New study IDs proteins regulating water retention in salt-sensitive hypertension

Oct 22, 2010

Research conducted by scientists at LSU Health Sciences Center New Orleans has found that two proteins in the brain act as valves to turn the hormone that regulates water retention in the body on and off. Their findings may lead to advances in treatment for diseases like high blood pressure, congestive heart failure, and cirrhosis of the liver. The research is published in the November 1, 2010 issue of Endocrinology.

Daniel Kapusta, PhD, Professor of Pharmacology at LSU Health Sciences Center New Orleans, and Richard Wainford, PhD, LSUHSC Instructor of Pharmacology, report the role of these brain proteins, called Gαq and Gαz, in producing elevated secretion of the hormone, vasopressin, and water retention in salt-sensitive hypertension, a condition in which blood pressure becomes elevated when salt is consumed. It is estimated that salt-sensitive hypertension occurs in about 26% of Americans with normal blood pressure and in 58% of those whose blood pressure is already high.

"Throughout the day, vasopressin, a peptide hormone produced by the hypothalamus, is released into the circulation from the pituitary gland and plays a vital role as the flood-gate keeper to prevent excessive loss of water from the kidneys," notes Dr. Kapusta. "Under most conditions, the water-retaining action of vasopressin is vital for survival. However, it has remained essentially a black box as to why, in susceptible individuals, the regulatory mechanisms that control vasopressin secretion cannot turn off when the body already has elevated water content."

For 21-days, the research team fed groups of male salt-resistant and salt-sensitive rats a diet containing either normal or high salt. Then they measured how the treatments influenced the animal's ability to excrete water and how the salt stress altered levels of vasopressin, Gαq and Gαz.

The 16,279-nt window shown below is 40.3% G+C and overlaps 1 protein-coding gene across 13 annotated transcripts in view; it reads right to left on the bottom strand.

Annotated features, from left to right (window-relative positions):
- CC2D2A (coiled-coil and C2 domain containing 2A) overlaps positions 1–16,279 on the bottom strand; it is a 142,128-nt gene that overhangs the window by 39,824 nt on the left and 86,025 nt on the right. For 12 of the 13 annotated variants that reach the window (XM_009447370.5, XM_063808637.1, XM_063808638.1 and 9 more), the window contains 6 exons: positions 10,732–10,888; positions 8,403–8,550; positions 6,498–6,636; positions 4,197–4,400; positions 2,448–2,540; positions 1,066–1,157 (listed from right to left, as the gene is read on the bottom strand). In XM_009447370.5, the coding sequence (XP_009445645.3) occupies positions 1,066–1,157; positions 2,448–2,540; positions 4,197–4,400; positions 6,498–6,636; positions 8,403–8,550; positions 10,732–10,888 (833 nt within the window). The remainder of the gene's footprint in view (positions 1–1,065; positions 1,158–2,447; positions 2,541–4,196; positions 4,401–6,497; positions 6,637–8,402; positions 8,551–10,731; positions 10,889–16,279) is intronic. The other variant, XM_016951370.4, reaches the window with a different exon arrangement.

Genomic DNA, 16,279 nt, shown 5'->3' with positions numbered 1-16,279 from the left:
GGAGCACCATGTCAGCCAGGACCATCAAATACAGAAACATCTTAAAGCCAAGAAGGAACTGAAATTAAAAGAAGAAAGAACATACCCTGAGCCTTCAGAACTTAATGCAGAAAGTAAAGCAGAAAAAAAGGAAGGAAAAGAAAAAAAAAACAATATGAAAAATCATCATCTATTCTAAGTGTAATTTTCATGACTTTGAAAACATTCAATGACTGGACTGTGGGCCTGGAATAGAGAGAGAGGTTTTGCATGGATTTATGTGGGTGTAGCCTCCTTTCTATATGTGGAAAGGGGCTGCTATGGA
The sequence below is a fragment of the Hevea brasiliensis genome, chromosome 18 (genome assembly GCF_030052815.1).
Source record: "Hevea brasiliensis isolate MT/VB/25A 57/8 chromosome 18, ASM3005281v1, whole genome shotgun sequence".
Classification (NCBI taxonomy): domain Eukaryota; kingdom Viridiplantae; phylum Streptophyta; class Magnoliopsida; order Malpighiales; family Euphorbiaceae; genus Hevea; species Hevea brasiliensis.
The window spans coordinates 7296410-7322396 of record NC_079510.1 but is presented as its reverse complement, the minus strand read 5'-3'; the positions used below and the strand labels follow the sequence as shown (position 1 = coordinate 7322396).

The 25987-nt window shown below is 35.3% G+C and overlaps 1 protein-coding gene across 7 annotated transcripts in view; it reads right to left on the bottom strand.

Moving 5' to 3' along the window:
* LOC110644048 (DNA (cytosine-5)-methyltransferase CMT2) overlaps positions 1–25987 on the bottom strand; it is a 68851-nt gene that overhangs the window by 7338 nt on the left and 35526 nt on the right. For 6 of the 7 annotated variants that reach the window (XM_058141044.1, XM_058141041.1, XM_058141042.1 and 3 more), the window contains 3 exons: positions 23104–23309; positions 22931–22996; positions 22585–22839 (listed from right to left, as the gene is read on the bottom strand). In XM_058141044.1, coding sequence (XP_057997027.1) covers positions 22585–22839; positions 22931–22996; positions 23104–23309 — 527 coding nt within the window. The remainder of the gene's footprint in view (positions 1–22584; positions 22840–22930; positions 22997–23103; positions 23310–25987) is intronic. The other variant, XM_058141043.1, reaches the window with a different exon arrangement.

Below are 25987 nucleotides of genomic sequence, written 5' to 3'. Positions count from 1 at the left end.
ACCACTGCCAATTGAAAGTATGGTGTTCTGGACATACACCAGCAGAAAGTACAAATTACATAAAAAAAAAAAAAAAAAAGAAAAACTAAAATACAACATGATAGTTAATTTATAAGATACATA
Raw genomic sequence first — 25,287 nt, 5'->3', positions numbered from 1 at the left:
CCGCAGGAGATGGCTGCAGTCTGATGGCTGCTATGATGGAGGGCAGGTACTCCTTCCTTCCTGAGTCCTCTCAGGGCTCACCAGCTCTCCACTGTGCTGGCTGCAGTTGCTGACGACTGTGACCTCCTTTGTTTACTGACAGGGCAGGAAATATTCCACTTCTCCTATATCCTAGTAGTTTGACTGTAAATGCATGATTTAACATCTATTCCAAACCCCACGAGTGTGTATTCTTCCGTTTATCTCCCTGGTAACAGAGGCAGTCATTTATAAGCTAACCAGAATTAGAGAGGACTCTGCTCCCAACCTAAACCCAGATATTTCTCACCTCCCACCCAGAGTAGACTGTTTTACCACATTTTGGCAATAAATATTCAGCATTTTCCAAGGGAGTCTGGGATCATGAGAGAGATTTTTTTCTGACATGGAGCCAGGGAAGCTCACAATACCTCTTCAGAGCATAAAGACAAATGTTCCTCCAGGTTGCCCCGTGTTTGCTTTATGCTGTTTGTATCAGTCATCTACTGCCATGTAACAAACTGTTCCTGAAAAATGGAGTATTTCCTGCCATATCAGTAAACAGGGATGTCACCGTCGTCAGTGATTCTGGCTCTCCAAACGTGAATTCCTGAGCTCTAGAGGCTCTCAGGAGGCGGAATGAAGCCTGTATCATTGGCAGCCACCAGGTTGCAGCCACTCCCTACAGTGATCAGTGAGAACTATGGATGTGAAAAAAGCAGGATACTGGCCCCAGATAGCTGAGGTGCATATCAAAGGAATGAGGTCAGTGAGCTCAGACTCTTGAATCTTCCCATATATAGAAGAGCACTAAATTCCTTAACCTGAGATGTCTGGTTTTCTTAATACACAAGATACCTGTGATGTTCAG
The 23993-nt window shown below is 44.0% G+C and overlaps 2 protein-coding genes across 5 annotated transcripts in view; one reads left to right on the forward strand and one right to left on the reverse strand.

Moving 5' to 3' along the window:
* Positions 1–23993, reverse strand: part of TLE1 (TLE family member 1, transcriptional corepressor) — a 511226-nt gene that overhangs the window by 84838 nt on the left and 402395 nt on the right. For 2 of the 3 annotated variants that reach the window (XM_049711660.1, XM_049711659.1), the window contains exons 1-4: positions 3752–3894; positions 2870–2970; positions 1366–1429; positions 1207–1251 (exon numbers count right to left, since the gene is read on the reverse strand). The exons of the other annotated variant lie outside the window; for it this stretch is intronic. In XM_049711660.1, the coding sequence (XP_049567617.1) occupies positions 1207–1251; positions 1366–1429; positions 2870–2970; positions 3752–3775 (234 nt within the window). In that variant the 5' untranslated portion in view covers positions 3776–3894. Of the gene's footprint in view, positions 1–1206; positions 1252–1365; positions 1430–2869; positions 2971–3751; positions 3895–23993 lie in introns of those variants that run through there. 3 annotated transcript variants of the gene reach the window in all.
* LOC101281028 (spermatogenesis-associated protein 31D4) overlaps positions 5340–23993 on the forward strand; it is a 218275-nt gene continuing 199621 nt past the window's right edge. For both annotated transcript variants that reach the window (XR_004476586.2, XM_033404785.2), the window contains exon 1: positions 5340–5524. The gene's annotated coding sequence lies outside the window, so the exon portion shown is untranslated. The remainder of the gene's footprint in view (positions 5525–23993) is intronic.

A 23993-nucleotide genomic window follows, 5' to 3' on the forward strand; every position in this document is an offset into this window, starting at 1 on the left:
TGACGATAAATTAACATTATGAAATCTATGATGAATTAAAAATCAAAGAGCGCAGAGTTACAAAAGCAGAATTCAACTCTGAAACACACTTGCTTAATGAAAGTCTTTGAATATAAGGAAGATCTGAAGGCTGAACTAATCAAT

The consumption of high salt triggered a decrease in Gαq proteins in the brain of salt-resistant, but not salt-sensitive, rats. In salt-sensitive rats, the team demonstrated that reducing brain Gαq proteins returned plasma vasopressin to normal levels, decreased salt-induced , and restored the animal's ability to excrete water.

"Our findings are novel and provide evidence that the Gαq sub-unit proteins in the hypothalamus act as a molecular/cellular switch to control the level of vasopressin secretion," says Dr. Wainford.

The researchers concluded that reducing brain Gαq proteins plays a critical counter-regulatory role in preventing the secretion of too much vasopressin in those with salt-resistance and may represent a new therapeutic target in diseases associated with fluid retention.

Explore further: Scientists discover new clues to how weight loss is regulated

Provided by Louisiana State University Health Sciences Center

5 /5 (1 vote)
add to favorites email to friend print save as pdf

Related Stories

Why you are not thirsty while sleeping

Mar 02, 2010

(PhysOrg.com) -- New research suggests the body's internal clock is what prevents you from becoming dehydrated and needing to drink during sleep.

Opening a channel for salt retention

Apr 25, 2008

A research team has developed the first small molecule that can reversibly activate a key protein involved in balancing sodium levels, paving the way for drugs that can treat low blood pressure and related conditions.

Eating less salt could prevent cardiovascular disease

Apr 20, 2007

People who significantly cut back on the amount of salt in their diet could reduce their chances of developing cardiovascular disease by a quarter, according to a report in British Medical Journal today.

Recommended for you

Team finds key signaling pathway in cause of preeclampsia

16 hours ago

A team of researchers led by a Wayne State University School of Medicine associate professor of obstetrics and gynecology has published findings that provide novel insight into the cause of preeclampsia, the leading cause ...

Rapid test to diagnose severe sepsis

21 hours ago

A new test, developed by University of British Columbia researchers, could help physicians predict within an hour if a patient will develop severe sepsis so they can begin treatment immediately.

User comments : 0